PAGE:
After months of tension, Epic Games is finally getting its day in court with Apple.
In their opening statements, the two companies duelled over Apple's policies and whether its notoriously tight control over its devices constitutes a monopoly.
Epic argued Apple's App Store policies, which require that developers submit apps to Apple for review before they can be sold or given away for free, was unnecessary.
Apple boss Tim Cook will be giving evidence, the first time he's given testimony at a trial.
At stake is the future of the App Store and the amount it charges developers - a wildly lucrative money spinner for the company.
The storm began in August last year, when Epic Games laid a trap for Apple.
Its hit game Fortnite implemented its own in-app payment - bypassing Apple's 30% charges.
Apple promptly kicked Epic Games off the App Store.
But Epic Games was waiting for just that.
It slapped Apple with a 65-page lawsuit - and had even prepared a high production video, a spoof of Apple's iconic 1984 advert for the Apple Mac.
Epic Games has for years claimed the charges imposed on it by Apple are extortionate.
"Epic is not suing for damages," one of Epic's lawyers said. "Epic is suing for change, not just for itself, but for all developers."
Apple pushed back, saying its App Store has helped fuel new multi billion dollar companies.
The fiery speeches from both companies kicked off what may be one of the most important antitrust lawsuits in years. Apple's iPhone is one of the most popular consumer products ever made, with more than 1 billion of them being used today.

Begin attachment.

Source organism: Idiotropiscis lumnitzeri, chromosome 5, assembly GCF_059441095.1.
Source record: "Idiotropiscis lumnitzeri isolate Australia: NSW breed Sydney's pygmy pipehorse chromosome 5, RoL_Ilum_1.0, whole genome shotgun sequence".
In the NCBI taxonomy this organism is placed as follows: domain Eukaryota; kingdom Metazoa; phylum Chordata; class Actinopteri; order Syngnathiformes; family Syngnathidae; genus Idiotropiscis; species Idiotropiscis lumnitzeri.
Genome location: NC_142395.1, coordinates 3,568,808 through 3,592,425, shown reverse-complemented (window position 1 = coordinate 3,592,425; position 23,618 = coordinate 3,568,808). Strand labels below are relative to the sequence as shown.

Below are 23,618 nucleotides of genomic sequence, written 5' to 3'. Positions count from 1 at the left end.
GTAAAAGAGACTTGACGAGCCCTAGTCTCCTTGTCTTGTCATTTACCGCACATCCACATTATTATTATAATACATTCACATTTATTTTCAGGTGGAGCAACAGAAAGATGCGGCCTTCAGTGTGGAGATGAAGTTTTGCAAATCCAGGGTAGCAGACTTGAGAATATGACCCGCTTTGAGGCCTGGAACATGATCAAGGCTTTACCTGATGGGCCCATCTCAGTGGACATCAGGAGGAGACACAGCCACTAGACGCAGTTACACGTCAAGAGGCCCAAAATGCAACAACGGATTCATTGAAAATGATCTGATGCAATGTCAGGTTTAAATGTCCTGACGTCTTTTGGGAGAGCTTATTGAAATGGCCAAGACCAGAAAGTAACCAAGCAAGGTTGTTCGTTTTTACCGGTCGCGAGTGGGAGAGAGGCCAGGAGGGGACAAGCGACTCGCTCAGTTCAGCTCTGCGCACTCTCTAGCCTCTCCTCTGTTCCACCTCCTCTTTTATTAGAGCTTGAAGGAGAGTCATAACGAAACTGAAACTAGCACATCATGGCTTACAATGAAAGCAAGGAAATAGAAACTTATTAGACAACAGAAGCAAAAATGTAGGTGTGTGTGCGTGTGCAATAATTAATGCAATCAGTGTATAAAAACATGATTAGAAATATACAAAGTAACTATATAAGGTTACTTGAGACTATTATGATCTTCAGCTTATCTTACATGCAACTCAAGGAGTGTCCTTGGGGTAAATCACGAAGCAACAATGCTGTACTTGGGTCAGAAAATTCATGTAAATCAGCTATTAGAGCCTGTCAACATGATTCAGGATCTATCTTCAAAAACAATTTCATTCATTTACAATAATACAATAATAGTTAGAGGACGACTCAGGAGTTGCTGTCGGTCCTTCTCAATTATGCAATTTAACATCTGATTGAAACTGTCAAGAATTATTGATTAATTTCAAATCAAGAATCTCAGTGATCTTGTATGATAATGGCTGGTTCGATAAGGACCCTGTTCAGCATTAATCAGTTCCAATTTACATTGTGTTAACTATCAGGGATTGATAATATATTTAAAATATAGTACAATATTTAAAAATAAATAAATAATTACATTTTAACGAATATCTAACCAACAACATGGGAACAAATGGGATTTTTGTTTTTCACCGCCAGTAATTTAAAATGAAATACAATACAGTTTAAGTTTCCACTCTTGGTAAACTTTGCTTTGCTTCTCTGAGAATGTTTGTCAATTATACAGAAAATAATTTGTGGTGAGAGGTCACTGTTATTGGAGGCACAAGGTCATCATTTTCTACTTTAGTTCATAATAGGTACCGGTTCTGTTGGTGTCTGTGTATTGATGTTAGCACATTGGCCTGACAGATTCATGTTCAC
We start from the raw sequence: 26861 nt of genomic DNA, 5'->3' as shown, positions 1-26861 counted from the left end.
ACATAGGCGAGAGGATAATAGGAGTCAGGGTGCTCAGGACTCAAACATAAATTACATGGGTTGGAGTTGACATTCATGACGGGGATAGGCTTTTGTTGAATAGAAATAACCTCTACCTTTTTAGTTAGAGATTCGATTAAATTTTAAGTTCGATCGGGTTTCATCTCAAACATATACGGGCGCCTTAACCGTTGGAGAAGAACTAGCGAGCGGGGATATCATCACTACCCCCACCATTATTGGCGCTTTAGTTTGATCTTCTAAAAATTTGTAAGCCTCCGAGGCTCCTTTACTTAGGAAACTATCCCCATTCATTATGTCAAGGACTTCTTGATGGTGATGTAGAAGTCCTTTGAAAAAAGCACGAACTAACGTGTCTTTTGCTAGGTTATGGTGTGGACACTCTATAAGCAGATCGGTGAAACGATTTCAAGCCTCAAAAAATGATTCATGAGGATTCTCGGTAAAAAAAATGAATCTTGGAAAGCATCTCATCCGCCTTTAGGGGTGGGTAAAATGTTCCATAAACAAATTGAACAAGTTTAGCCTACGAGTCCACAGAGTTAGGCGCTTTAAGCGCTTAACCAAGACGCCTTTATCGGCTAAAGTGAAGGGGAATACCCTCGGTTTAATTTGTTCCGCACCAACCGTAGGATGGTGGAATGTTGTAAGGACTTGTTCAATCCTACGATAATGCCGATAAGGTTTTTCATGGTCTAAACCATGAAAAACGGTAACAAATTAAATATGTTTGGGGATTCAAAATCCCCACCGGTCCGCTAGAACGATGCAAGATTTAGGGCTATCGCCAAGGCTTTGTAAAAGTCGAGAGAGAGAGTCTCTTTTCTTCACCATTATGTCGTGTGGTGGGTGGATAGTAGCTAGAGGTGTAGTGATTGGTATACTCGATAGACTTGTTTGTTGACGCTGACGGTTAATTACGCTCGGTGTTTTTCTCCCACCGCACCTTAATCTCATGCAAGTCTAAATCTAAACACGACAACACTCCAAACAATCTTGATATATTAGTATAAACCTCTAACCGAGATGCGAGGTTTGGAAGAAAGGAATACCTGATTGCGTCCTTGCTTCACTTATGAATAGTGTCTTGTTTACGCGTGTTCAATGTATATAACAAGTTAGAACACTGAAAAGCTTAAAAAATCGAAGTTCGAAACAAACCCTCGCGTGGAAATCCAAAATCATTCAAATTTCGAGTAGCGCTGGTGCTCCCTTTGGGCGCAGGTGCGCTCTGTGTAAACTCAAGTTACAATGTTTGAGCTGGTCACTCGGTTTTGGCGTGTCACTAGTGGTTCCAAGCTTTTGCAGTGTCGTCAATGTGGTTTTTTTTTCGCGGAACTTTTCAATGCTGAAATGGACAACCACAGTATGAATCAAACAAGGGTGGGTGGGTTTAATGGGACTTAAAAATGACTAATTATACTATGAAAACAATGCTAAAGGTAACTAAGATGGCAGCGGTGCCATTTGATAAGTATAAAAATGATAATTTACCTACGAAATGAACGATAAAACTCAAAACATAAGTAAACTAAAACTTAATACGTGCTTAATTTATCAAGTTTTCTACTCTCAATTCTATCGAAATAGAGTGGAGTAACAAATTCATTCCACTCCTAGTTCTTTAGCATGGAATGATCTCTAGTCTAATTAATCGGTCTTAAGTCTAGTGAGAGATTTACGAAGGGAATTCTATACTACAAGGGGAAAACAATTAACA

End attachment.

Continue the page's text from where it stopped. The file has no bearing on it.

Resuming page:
In a Senate hearing two weeks ago, Apple's Chief Compliance Officer Kyle Andeer was grilled by lawmakers. Politicians of all stripes - usually so divided on policy - were united in their attacks on Apple.
Democrats Amy Klobuchar and Richard Blumenthal and Republicans Mike Lee and Josh Hawley all took up similar lines of questioning.
Senator Klobuchar said that Apple's App Store was a "literal monopoly".
On Friday the European Union announced that it was charging Apple for its behaviour on the App Store.
Although Epic says allowing competing App Stores and payment processing on iPhones would lower prices and foster competition, Apple said it would need to find new ways to recoup the development and operation costs for its App Store.
The companies are arguing before a California judge in what's called a bench trial, meaning there's no jury. This allows the companies to plead their cases without having to educate and then sway a jury, setting up an easier appeals process when a decision is handed down.